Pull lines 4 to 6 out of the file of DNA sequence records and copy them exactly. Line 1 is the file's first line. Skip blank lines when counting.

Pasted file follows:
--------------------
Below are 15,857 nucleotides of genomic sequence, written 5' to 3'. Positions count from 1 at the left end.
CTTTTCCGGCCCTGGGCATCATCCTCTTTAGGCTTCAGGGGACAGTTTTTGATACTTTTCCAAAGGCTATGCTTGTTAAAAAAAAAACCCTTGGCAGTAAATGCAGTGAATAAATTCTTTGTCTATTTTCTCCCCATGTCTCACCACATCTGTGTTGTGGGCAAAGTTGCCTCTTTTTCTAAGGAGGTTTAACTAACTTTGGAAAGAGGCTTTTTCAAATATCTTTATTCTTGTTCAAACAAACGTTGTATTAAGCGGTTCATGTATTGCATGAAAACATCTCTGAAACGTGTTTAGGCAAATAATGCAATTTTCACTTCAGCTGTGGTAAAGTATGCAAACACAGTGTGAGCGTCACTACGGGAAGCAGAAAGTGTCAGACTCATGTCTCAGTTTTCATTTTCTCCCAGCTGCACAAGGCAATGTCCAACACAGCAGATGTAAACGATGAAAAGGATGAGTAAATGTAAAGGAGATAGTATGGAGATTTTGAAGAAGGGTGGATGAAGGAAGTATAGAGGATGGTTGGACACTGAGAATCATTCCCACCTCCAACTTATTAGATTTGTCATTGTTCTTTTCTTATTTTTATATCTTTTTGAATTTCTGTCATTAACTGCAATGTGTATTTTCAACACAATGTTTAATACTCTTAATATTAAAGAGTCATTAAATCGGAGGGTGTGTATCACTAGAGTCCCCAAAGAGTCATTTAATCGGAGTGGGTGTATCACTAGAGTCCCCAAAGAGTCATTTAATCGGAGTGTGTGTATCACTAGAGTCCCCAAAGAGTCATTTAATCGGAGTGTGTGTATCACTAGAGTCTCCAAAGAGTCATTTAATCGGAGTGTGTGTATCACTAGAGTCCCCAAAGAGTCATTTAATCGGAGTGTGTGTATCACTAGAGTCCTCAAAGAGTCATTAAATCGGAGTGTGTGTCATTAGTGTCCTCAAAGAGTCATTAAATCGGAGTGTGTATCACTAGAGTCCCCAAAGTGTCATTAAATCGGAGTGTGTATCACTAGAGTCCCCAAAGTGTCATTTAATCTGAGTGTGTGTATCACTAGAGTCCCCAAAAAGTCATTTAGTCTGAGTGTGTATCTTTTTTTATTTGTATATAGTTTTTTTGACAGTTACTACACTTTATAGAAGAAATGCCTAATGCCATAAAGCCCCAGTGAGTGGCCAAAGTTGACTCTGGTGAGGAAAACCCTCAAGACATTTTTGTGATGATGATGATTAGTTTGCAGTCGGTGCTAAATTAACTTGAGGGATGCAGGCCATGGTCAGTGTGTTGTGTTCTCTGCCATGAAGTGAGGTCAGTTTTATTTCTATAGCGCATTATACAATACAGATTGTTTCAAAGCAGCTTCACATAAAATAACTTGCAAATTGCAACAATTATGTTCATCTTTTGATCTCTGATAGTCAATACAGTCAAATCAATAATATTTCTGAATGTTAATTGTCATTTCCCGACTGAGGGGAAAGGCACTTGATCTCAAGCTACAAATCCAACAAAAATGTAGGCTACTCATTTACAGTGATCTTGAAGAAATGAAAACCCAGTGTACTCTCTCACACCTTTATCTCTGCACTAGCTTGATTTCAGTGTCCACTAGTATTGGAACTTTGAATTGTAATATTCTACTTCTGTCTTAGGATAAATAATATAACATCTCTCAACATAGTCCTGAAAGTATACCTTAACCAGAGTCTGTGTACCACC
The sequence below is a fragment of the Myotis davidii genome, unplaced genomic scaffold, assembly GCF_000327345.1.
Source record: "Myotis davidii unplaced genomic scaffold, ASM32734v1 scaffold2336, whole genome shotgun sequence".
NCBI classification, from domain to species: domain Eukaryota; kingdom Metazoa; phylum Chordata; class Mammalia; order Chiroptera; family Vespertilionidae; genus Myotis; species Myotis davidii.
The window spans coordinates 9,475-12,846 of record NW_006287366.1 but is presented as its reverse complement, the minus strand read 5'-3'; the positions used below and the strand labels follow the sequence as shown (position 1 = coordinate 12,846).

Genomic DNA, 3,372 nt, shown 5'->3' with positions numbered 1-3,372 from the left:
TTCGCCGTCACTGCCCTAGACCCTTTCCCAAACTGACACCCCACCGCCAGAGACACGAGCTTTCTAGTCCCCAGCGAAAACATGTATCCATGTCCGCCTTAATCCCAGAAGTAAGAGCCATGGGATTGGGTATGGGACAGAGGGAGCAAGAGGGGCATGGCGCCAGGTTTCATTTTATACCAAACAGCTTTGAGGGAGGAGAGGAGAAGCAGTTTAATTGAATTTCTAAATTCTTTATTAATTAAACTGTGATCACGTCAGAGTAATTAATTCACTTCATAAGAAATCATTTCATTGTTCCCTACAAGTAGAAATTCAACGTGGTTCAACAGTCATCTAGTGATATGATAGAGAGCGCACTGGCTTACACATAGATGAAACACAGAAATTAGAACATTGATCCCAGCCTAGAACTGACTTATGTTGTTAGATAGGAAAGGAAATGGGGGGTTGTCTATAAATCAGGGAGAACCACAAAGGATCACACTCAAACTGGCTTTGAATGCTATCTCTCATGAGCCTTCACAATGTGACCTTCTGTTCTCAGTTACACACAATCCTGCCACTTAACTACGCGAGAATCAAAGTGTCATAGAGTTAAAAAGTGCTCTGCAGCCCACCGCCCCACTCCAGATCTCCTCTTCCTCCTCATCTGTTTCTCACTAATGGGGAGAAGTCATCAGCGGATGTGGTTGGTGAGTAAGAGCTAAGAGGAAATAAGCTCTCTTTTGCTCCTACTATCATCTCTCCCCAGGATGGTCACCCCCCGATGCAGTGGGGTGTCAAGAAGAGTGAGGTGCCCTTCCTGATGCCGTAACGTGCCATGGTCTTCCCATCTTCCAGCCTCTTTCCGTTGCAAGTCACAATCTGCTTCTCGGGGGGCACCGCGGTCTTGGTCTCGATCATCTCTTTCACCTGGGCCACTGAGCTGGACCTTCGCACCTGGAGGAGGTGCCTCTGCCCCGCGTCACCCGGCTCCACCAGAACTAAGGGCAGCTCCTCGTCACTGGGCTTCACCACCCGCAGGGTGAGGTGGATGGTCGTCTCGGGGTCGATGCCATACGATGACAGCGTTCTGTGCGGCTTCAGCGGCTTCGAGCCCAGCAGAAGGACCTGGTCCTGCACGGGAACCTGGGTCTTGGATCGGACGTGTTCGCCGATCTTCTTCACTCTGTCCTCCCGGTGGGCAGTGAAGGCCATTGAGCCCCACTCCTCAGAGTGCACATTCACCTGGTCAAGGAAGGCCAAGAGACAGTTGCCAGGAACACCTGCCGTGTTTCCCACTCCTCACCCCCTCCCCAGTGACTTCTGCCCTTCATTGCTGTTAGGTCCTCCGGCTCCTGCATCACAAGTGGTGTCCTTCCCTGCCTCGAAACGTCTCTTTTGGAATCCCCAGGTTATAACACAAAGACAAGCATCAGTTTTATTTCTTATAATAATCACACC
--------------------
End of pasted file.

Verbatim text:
Source record: "Myotis davidii unplaced genomic scaffold, ASM32734v1 scaffold2336, whole genome shotgun sequence".
NCBI classification, from domain to species: domain Eukaryota; kingdom Metazoa; phylum Chordata; class Mammalia; order Chiroptera; family Vespertilionidae; genus Myotis; species Myotis davidii.
The window spans coordinates 9,475-12,846 of record NW_006287366.1 but is presented as its reverse complement, the minus strand read 5'-3'; the positions used below and the strand labels follow the sequence as shown (position 1 = coordinate 12,846).